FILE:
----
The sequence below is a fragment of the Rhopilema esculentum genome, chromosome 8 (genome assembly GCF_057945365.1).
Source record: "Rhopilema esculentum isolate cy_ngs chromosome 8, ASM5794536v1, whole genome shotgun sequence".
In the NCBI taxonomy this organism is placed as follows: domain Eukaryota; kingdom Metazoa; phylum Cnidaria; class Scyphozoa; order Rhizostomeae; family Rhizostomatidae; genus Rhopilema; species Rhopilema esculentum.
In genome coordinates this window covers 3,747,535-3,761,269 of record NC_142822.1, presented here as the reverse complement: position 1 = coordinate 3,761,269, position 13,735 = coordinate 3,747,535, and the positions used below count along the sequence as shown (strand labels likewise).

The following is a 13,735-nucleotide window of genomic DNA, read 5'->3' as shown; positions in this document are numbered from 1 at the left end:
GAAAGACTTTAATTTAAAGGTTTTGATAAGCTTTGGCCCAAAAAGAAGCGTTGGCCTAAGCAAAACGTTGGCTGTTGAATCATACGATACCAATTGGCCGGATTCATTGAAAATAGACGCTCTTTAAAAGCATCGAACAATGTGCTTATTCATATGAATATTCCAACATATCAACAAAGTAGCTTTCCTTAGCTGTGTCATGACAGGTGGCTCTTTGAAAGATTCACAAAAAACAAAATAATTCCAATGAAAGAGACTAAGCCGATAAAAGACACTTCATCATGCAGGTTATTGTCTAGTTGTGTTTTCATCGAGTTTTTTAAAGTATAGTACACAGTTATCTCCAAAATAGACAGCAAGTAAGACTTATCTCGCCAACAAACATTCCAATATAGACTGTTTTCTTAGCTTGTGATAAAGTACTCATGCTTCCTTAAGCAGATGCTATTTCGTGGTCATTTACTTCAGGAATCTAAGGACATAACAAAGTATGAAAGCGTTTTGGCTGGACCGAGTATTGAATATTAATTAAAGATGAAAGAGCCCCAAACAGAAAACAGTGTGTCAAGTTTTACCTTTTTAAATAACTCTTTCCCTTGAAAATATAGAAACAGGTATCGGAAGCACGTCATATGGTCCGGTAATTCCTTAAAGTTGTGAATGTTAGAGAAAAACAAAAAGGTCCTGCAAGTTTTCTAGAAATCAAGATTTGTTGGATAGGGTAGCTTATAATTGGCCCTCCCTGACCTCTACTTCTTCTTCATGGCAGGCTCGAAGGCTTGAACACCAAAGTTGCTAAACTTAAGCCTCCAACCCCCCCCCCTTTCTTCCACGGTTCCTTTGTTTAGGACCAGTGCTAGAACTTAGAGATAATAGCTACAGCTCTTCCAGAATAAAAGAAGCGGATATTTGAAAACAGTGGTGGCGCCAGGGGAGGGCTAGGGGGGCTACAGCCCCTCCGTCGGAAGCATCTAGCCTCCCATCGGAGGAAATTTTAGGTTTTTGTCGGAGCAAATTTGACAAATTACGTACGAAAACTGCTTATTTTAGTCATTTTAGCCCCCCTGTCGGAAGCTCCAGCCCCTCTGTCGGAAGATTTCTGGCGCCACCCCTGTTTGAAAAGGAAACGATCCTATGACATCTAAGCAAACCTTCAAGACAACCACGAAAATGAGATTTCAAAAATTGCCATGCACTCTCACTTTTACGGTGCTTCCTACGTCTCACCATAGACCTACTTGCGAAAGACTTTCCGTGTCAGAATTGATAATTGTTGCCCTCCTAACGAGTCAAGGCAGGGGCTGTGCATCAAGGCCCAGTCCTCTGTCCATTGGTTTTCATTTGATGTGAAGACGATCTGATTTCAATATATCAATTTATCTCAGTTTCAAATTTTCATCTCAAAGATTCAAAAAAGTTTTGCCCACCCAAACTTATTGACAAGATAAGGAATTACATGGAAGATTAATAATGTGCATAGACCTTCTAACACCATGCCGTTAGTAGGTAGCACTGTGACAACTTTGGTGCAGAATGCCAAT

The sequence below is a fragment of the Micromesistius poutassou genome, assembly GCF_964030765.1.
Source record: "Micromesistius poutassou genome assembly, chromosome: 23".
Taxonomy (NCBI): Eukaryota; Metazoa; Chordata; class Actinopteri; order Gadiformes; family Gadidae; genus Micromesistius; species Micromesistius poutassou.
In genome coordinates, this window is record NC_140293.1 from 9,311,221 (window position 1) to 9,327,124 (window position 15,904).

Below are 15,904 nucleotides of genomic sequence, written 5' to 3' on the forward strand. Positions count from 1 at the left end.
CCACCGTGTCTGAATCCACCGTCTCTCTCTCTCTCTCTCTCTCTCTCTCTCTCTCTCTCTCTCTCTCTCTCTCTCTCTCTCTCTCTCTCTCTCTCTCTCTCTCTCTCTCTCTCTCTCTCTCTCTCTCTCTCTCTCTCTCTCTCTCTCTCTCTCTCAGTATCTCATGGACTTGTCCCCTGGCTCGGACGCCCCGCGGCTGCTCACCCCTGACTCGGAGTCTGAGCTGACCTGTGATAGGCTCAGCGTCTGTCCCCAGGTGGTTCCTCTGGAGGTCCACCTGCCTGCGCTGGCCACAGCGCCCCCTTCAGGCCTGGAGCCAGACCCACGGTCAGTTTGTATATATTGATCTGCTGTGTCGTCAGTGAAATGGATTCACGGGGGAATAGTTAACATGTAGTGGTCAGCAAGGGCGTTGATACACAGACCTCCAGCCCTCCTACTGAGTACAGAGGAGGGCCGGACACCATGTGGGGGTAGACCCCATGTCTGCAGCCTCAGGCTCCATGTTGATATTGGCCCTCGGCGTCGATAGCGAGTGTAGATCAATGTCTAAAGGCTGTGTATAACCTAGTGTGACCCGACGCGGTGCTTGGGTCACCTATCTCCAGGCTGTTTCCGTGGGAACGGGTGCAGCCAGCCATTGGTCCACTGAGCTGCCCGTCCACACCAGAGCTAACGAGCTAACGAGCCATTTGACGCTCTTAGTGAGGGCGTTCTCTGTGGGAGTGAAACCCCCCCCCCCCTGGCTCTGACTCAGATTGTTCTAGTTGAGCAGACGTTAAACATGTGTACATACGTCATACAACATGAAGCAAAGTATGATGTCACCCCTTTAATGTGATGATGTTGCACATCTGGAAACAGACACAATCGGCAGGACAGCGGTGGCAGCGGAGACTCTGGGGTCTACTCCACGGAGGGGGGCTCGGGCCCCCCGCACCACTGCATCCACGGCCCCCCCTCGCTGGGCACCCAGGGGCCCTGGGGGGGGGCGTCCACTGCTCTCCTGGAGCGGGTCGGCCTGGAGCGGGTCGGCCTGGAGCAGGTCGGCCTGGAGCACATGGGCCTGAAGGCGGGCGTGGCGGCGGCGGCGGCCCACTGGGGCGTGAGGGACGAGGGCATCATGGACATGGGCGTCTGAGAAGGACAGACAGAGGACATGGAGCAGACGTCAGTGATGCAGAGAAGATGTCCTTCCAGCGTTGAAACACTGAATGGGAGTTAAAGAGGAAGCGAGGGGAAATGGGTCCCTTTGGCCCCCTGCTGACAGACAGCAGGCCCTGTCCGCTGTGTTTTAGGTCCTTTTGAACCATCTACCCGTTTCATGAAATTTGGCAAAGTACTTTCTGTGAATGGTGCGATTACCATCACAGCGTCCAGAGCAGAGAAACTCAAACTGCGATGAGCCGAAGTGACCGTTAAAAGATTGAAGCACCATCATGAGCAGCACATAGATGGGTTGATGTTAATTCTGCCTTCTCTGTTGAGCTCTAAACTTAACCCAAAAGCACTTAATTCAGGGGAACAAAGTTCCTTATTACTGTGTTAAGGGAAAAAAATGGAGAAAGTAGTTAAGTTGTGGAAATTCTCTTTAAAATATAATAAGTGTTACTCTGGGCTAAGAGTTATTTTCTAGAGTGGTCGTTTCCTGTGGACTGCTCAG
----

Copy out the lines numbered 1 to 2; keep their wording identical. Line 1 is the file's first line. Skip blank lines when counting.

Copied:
The sequence below is a fragment of the Rhopilema esculentum genome, chromosome 8 (genome assembly GCF_057945365.1).
Source record: "Rhopilema esculentum isolate cy_ngs chromosome 8, ASM5794536v1, whole genome shotgun sequence".